Although I am staying downtown it is also nice to head to the beach occasionally and of course South Beach is the place to go. It is a bit of a shock to be lying by the beach drinking cocktails when only a few blocks away is an excellent Jewish Museum of Miami and more confrontationally the Holocaust Memorial which is very moving.
So here is the beach – as gorgeous as expected and even the advertising just floats past you on a portable movie screen so you don’t have to make much effort to read it!
It was the excellent guide at the Jewish Museum of Miami who suggested I hike over to the memorial. It is an excellent small museum in the former synagogue. Meyer Lanksy the infamous Jewish gangster lived in Miami Beach and gave generously to the local synagogue and was the only Jew who was refused the right to be buried in Israel; Many signs on restaurant and to enter clubs said “gentiles only” not that long ago; the first senator of Florida was a Sephardic Jew who arrived by way of Cuba; the famous Joe’s Stone crab shack on the Beach is 4th generation Weiss family owned and while the stone crab is expensive they still sell cheap burgers and chicken as the original owner said “I don’t care how fancy shmancy we become we always need to also provide food that the ordinary worker can afford” and they still do.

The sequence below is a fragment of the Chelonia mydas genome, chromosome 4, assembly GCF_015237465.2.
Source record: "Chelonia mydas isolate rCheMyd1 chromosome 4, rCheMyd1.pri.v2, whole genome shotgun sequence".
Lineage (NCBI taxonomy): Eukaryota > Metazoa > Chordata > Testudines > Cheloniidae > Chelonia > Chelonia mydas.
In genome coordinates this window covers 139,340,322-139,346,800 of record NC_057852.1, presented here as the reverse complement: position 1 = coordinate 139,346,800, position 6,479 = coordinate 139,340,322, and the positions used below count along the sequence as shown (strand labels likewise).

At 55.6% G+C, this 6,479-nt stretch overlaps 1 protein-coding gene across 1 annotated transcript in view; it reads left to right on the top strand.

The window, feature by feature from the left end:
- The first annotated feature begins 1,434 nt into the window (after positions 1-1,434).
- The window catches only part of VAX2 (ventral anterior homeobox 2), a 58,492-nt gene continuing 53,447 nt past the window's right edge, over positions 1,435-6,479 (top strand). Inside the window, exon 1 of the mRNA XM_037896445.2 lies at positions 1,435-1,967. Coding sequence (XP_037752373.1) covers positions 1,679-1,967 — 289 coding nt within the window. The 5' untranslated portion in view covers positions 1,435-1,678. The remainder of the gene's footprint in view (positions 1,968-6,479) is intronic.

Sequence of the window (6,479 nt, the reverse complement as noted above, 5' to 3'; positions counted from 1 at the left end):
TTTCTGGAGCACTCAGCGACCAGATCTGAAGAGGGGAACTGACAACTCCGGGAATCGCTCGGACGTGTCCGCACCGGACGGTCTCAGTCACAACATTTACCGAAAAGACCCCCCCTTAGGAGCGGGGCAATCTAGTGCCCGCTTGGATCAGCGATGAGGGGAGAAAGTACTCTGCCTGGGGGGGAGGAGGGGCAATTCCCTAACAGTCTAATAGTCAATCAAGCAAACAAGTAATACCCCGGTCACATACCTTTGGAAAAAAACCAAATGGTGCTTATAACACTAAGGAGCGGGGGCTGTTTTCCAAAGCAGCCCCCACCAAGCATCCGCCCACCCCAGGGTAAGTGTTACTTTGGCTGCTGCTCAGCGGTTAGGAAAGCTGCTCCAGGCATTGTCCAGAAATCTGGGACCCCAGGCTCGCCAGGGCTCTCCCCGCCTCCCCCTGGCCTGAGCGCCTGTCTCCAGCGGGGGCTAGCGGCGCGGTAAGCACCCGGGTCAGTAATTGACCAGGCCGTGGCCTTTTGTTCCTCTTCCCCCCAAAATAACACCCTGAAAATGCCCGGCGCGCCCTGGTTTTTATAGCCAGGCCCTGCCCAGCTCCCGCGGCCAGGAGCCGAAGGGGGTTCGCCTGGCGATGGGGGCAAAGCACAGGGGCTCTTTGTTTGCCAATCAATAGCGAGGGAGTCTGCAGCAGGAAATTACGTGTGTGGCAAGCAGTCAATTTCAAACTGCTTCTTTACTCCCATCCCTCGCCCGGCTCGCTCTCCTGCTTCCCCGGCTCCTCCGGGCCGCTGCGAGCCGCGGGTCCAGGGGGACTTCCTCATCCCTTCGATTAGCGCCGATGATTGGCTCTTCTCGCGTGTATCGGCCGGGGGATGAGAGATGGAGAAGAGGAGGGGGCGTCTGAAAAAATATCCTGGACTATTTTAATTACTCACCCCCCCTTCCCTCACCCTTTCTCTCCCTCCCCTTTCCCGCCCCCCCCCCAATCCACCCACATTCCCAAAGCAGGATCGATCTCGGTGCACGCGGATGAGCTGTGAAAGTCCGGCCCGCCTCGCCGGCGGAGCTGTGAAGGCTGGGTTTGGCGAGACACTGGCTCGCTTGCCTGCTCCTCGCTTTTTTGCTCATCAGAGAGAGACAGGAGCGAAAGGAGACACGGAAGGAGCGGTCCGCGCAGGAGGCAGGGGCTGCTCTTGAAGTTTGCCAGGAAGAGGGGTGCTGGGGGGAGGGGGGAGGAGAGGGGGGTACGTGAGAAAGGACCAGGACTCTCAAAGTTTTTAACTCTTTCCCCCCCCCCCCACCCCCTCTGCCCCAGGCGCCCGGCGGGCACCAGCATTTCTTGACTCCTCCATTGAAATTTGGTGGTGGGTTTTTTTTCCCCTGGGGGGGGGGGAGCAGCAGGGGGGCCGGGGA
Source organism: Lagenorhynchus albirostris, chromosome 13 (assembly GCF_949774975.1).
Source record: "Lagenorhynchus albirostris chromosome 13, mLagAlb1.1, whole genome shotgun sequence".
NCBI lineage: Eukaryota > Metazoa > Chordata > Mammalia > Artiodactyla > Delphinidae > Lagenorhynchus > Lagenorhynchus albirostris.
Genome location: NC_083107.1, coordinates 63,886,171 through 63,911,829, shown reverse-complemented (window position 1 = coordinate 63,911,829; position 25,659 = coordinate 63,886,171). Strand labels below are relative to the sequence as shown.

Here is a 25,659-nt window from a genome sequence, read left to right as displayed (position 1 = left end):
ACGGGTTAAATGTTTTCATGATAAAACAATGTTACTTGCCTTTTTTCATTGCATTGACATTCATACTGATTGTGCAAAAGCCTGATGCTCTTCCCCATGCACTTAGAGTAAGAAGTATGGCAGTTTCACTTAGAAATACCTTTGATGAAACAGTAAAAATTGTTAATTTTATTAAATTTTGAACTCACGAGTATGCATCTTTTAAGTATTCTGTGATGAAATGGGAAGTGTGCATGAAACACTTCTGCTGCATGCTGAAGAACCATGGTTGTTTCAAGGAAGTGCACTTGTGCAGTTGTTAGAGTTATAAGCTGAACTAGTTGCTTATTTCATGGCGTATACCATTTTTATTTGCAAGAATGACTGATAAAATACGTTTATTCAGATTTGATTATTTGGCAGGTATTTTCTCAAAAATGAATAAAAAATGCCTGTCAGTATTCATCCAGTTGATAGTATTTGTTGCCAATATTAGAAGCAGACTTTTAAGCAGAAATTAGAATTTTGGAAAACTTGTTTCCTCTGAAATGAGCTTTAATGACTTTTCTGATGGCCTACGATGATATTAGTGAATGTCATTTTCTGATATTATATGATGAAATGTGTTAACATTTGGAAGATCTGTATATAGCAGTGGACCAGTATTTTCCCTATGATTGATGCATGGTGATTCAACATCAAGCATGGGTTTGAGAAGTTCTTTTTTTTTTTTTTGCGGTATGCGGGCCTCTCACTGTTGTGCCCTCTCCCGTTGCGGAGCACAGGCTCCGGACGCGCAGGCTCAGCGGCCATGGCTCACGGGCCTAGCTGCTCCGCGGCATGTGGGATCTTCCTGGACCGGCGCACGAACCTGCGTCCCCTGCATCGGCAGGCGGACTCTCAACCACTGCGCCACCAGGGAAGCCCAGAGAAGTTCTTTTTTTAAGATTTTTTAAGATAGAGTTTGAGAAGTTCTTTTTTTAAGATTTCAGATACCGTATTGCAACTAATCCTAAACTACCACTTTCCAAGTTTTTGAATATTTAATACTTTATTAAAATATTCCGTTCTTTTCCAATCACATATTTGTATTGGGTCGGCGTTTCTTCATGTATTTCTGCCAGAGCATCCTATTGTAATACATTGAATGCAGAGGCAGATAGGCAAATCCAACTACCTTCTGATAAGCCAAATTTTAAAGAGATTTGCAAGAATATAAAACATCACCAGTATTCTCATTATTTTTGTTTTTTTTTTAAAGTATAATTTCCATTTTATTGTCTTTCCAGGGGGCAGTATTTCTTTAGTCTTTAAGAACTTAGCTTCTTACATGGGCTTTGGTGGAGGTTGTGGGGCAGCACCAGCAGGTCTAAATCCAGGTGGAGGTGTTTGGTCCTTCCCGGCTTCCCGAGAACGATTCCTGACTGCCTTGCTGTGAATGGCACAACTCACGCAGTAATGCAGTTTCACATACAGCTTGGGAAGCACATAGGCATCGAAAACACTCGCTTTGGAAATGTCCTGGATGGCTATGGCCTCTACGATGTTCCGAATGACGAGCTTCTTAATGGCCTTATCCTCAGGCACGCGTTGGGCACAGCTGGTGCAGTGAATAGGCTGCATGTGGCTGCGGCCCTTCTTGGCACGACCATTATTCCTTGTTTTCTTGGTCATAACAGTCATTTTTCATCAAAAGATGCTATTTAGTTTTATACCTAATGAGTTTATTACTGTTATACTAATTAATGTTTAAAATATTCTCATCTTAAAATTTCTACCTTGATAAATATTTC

And here is the first thing you see when you approach the memorial which is close to the Botanical Gardens on 17th Street. Apparently when there was debate about where this should be put up – bearing in mind that in the 60s and 70s 75% of the Miami Beach area south of 5th was Jewish – the local church did not want this “in its shadow”. When the debate came up one Holocaust survivor said that she and her husband had been a concert pianist and both had one arm taken off in the camps so they could never play piano again – she argued for this memorial so “she could get her arm back”. Gives you goosebumps. So does the fact that the address of this memorial is 1933-1945 Meridian Street – pretty much covers the years from Kristellnacht to the end of the war. It was “beshert ” – a Yiddish word meaning “meant to be”.
Aside from the sheer scale of this memorial it is shocking yet peaceful at the same time. Worth a walk around for some quiet contemplation about the sheer scale of what happened back then – less than one hundred years ago. When you walk into the square naturally illuminated entrance you see all the names of the camps as you hear childrens’ voices quietly singing – very moving.